Wednesday, May 27, 2009

SchemaSpy for NAnt

Earlier this year, I talked about a couple of tools to help automate pieces of the development process in some fashion.  One such tool was SchemaSpy, a Java-based database documentation tool.  SchemaSpy is a tool that I love working with; however, always was annoyed of using it in a manual method.  I streamlined this a little bit using a batch script but it still didn't feel quite right when I hooked it up to my automated deployments.  So, I did what any process driven developer would do; I made it work more naturally into NAnt.

I started a custom NAnt task for SchemaSpy.  Given the complexity of using SchemaSpy to begin with, I decided to not seek to have it added to the NAnt contrib or similar libraries around the web.  However, even though I wanted it separate, I did decide to open source it.  So, I create a CodePlex project to host my NAnt task for SchemaSpy.  In it's current version, it only has the bare minimum of options that I have required; however, I am hoping to continue working on it until it's feature complete.  If you are looking for a great way to document your databases in associated with your automated builds with NAnt, take a look at it since it hopefully will provide you options for what you need.

I'm always open for feedback and recommendations on the task.  Hopefully I'll be posting the next release with in the week.

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Wednesday, May 13, 2009

Expecting More From Example Code

While I'm typing this post, I'm actually on vacation.  A road trip to a destination in hopes to relax and unwind from my daily routines.  However, I had to bring the laptop for informational purposes (of course).  On the road, I was thinking about some of the posts that I have created and also of those that I refer back to.  I also compared a lot of these posts against the increased visibility toward the S.O.L.I.D. principles of Object Oriented design.  The more I thought about it, the more I became inspired on the question of should people who read blogs and go to presentations expect more from the authors?

In my opinion, the presentations and the traditional style of technical blog posts are fine.  I feel like they teach a concentrated concept in a, hopefully, straight forward manner.  Some topics provide more practical implementation; however, how many times have you ran across a demo where the variables were only named Foo and Bar?  Presenting a concept is great and effective; however, should more be provided in the examples of in a supplemental post on how to apply the information "properly"?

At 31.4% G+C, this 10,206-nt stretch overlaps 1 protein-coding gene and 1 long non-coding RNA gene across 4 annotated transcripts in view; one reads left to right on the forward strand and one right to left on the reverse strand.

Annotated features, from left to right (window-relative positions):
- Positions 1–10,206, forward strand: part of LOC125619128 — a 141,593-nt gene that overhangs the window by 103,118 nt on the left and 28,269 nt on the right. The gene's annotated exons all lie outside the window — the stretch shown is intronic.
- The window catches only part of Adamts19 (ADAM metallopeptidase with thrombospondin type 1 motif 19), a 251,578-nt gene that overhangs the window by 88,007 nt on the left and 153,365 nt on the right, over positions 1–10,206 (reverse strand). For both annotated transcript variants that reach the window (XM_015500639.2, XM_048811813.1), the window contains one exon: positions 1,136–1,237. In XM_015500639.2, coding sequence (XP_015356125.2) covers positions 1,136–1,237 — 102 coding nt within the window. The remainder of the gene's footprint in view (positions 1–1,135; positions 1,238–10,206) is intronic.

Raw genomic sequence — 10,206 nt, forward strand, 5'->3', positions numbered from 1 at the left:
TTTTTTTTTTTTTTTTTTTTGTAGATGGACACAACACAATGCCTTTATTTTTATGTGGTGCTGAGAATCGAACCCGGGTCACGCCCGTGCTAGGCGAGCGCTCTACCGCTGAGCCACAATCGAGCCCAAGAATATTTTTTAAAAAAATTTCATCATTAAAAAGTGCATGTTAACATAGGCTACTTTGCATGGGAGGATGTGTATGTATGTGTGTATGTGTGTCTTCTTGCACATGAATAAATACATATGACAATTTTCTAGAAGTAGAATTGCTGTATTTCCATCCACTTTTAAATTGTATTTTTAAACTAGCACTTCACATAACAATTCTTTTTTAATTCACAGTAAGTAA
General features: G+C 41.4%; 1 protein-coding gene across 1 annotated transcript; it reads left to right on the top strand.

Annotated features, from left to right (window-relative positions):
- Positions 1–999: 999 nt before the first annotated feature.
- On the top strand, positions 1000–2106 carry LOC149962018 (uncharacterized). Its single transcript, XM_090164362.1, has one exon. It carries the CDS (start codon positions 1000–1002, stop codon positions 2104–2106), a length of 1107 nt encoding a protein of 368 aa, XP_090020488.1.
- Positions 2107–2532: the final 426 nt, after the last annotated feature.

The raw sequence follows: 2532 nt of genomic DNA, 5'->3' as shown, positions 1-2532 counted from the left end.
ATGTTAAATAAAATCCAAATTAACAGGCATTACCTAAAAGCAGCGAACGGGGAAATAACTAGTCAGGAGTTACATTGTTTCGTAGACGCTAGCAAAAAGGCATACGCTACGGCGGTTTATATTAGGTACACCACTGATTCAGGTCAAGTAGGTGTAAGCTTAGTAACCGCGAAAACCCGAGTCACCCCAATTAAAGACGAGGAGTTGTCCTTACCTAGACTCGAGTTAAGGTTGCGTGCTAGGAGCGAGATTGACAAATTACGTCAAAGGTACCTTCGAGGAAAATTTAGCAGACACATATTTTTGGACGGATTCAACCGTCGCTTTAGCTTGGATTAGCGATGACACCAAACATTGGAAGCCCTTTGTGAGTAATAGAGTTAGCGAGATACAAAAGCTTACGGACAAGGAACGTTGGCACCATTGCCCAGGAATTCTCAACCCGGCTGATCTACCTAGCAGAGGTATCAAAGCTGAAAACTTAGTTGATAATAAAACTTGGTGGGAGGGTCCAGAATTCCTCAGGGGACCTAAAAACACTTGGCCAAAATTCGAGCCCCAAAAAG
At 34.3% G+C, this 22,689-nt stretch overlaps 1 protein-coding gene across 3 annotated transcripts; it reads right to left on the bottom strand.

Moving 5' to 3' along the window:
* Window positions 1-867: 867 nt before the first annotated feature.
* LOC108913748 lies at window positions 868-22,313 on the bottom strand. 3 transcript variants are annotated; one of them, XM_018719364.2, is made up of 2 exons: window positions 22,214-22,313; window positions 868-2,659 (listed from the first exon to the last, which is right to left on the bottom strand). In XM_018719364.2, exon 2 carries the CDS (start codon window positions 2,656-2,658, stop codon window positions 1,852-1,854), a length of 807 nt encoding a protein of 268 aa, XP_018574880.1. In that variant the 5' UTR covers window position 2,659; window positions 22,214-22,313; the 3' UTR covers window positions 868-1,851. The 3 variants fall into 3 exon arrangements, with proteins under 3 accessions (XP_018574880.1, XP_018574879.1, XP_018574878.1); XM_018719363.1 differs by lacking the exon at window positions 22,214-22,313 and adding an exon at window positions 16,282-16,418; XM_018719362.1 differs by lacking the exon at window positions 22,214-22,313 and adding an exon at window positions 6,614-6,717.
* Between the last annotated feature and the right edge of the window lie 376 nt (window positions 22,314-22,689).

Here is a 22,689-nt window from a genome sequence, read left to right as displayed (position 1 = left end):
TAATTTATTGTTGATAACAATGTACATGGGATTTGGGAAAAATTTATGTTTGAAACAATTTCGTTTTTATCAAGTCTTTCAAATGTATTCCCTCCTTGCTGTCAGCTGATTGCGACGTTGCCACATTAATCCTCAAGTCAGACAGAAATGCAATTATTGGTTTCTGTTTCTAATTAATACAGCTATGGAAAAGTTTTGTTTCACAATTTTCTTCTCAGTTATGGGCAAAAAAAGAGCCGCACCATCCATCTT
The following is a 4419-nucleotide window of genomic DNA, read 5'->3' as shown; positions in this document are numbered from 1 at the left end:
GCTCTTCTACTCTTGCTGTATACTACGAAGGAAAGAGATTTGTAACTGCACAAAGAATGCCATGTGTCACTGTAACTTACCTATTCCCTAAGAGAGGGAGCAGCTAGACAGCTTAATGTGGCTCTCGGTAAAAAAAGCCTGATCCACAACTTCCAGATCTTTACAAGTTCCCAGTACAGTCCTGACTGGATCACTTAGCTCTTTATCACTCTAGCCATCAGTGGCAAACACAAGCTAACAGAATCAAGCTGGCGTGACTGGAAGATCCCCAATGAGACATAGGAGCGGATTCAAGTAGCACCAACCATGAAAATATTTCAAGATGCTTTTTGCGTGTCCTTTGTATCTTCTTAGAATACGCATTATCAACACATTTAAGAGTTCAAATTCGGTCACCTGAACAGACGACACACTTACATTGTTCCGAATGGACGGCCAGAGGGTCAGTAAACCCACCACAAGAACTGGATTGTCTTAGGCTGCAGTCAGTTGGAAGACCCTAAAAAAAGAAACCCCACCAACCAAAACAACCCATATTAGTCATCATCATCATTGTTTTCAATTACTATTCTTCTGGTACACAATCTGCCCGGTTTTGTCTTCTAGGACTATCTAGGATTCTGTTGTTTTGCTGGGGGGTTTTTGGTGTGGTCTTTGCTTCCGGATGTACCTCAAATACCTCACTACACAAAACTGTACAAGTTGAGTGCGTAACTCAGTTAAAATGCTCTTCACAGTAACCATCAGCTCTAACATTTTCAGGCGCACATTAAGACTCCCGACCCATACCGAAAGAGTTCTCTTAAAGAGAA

For example, I wrote a post on using jQuery for different types of visual effects of your elements last year.  It was a very simple post with a moderate amount of code that focused on the topic and didn't deviate.  I, as the author, left it up to the reader to apply this knowledge into their own works.  What if I was to go 1 step further and do a live demo similar to blogs like and  Would that help push the concept better?  What if I supplied a zip file with files that apply the concepts learn in a more real-world scenario?  A lot of my more recent posts include VS projects; however, it is usually a direct reflection of the code inside of the post.  In that jQuery effects posts, I could have easily created a simple directory structure containing the proper files in a traditional/standard method (i.e. separating the CSS and JavaScript into their own directories, etc.).  With regards to my .Net posts, should I make sure that all of my code is commented? Refactored properly to meet the SOLID principles (sans my F# code due to it being functional and not oo)? Include Unit Tests?  I know a lot of people, including myself, who learned some skill by taking someone else's code and then tinkering and tweaking it to learn how things work based on their changes.  I'm wondering if more people would used Unit Testing or "proper" OO design if more of the example code in the blogsphere came with such.

I said earlier that presentations and the traditional blog post is fine as is.  The reason why I say this yet question the example code is that the extra stuff (i.e. Unit Tests, Full Comments, properly design class structures) can sometimes sidetrack the post or presentation.  Questions often rise about these ancillary items as opposed to the concept you are attempting to teach.  So, with that said, I still believe that the posts and presentations are fine.

Should we expect more from the Example Code?  In my opinion, yes.  I know I have a lot of work to do since adding such polish is time consuming; however, if it can assist in improving the overall quality of the code someone else uses, then it'd be worth it.

What do you think?  Should those of us that read blog posts and presentations expect more from the example code tied to such?  Should those of us that author posts provide a more comprehensive look at their code in order to encourage better practices?

What do you think?

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